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Fourth UK Justice Policy Review
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Fourth UK Justice Policy Review
In the lead up to the general election in May 2015, plans for a new 'secure college' in Leicestershire were put on hold. Justice Secretary, Michael Gove, was questioned in parliament on 23 June about the government's intentions. He stated that the plans are 'under review' but seemed reluctant to expand on this;
You might have noticed that our work has been getting some media coverage recently. An analysis of government spending data by our Research and Policy Assistant, Matt Ford, published on 25 June, was picked up by a number of news outlets.
The analysis found that G4S and Serco are still being paid millions for providing electronic tagging equipment to the Ministry of Justice, despite being under criminal investigation for overcharging when they ran the contracts.
The proportion of black and ethnic minority children and young people held in the youth justice system has increased sharply over the last decade, according to an analysis by The Guardian. The original data comes from the Youth Justice Board and includes young offender institutions, secure detention centres and secure training centres in England and Wales.
Controversial security companies G4S and Serco received more than seven pounds in every ten spent by the government on prison and probation-related contracts in the four years to April 2014, according to new research by the Centre for Crime and Justice Studies published today. The research, published in the fourth edition of UK Justice Policy Review, is based on analysis of Ministry of Justice transparency data.
We are pleased to announce our new project, One Small Thing.
Recognising that the traumatic pasts of criminalised women affect their present, One Small Thing will work with staff in women’s prisons and in the community, developing approaches grounded in understanding and fostering positive outcomes for all. We call this trauma-informed practice.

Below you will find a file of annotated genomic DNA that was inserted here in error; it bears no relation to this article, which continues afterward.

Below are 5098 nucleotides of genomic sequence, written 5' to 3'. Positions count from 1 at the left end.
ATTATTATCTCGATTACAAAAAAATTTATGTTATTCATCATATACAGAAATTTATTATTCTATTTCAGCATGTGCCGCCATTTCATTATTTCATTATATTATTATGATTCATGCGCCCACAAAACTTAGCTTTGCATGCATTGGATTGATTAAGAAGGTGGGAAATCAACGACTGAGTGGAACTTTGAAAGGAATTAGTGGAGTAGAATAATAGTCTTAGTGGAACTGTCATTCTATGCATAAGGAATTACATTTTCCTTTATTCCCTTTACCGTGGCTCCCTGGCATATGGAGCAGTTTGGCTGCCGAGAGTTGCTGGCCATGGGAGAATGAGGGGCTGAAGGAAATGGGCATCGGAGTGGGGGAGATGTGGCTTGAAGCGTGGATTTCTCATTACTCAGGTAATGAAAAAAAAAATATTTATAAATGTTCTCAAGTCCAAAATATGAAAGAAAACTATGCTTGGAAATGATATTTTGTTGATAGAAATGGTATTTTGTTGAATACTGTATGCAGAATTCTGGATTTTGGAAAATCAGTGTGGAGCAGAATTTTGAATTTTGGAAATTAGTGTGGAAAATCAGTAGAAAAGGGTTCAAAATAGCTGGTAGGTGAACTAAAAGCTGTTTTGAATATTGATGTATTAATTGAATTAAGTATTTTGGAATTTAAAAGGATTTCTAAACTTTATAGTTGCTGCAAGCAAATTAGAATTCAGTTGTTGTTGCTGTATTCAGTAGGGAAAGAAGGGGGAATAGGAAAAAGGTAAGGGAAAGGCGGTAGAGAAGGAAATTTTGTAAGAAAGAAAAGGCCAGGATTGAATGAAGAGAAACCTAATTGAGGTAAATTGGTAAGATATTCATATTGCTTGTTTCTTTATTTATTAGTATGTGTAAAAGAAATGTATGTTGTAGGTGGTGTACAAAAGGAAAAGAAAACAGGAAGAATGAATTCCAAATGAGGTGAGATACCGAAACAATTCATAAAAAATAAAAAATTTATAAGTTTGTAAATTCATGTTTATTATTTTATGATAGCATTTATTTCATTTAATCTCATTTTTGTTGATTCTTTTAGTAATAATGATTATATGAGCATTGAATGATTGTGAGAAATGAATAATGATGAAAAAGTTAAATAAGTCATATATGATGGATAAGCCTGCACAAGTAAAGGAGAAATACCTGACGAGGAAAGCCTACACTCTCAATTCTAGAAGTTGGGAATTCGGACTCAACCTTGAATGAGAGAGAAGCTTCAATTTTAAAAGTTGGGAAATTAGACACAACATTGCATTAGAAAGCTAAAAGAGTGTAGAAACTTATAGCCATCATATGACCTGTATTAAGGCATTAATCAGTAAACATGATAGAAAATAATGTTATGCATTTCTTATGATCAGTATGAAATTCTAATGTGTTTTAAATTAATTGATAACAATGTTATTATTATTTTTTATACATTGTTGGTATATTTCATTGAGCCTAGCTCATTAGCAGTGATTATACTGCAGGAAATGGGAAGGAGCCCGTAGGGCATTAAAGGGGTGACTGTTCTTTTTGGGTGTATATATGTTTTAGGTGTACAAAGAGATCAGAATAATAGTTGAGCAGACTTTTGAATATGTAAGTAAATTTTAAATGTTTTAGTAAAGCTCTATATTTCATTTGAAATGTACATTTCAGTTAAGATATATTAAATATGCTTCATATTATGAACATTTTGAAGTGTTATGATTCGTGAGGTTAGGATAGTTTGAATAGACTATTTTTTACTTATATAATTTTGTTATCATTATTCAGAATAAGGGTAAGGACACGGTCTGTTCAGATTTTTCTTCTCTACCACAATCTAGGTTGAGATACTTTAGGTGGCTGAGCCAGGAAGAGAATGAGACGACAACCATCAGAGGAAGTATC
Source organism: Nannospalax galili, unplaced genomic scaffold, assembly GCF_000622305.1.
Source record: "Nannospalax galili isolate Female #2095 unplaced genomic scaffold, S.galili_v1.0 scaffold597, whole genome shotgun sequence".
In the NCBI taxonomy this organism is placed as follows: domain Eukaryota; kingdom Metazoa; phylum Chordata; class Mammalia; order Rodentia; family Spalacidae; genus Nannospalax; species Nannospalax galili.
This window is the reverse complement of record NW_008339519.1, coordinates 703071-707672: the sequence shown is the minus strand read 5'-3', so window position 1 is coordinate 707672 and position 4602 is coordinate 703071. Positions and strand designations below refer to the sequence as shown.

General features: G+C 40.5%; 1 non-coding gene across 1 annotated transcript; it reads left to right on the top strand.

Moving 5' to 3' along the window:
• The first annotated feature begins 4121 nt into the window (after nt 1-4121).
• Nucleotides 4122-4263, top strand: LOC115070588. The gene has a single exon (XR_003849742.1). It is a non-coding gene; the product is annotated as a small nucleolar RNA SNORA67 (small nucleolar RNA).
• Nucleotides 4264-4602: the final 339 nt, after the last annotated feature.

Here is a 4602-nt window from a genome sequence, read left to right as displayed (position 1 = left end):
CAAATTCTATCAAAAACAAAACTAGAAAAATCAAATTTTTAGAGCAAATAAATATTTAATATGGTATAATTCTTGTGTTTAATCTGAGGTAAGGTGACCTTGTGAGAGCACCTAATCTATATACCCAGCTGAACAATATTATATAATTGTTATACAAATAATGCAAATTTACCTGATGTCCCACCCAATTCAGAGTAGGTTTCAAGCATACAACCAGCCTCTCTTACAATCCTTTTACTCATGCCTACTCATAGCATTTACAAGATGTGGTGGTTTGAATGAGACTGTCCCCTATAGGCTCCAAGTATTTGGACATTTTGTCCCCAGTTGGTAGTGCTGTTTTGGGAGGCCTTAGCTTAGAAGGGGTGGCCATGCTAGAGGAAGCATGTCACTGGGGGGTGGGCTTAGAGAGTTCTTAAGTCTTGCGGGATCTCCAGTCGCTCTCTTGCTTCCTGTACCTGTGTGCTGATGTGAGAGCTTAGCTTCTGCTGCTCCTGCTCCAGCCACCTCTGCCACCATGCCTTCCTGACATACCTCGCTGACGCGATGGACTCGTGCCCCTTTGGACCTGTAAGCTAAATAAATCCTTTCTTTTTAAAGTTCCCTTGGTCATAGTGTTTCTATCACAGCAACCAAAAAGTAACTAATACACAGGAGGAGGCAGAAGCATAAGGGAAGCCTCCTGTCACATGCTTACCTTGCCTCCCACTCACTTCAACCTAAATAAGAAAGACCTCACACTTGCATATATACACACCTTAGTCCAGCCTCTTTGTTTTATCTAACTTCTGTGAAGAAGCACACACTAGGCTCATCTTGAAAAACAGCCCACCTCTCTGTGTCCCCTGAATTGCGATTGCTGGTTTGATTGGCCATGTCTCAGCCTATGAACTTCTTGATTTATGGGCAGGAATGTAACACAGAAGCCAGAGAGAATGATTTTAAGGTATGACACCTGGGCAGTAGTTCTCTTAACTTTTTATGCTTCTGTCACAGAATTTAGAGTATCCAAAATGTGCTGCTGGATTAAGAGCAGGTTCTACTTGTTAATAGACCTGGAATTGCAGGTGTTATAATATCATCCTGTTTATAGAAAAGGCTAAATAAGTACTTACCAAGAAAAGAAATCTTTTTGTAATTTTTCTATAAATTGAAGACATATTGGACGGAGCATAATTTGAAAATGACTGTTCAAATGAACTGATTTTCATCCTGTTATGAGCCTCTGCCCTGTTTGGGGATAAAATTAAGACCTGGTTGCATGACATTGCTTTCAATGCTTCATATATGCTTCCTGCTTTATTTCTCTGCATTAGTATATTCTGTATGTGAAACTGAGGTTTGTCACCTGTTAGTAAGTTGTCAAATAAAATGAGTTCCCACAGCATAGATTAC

The name reflects the value of those small things – such as compassion, understanding, respect – and their power to make a big difference.
Following the sad death of Professor Nils Christie last month, Oxford University Press have made his 1977 article 'Conflicts as property' available free to view as a mark of respect of his presence in the discipline. In this classic text, the article opens with the following;
'Maybe we should not have any criminology. Maybe we should abolish institutes, not open them. Maybe the social consequences of criminology are more dubious than we like to think.'
The Ministry of Justice is continuing to pay controversial security firms G4S and Serco millions of pounds a month for electronic tagging, more than a year after both companies were supposedly banned from delivering such work. The revelation comes following an analysis of Ministry of Justice data by the Centre for Crime and Justice Studies, published today.
The Director of the Centre for Crime and Justice Studies, Richard Garside, today said that Pentonville Prison in North London should be demolished, with affordable housing for Londoners built in its place.
His comments follow another grim report by the Chief Inspector of Prisons, which found that prisoners were placed in filthy cells and that levels of violence had almost doubled in under two years.
The 100th issue of the Centre for Crime and Justice Studies' magazine, Criminal Justice Matters, is now available to view in full on our website.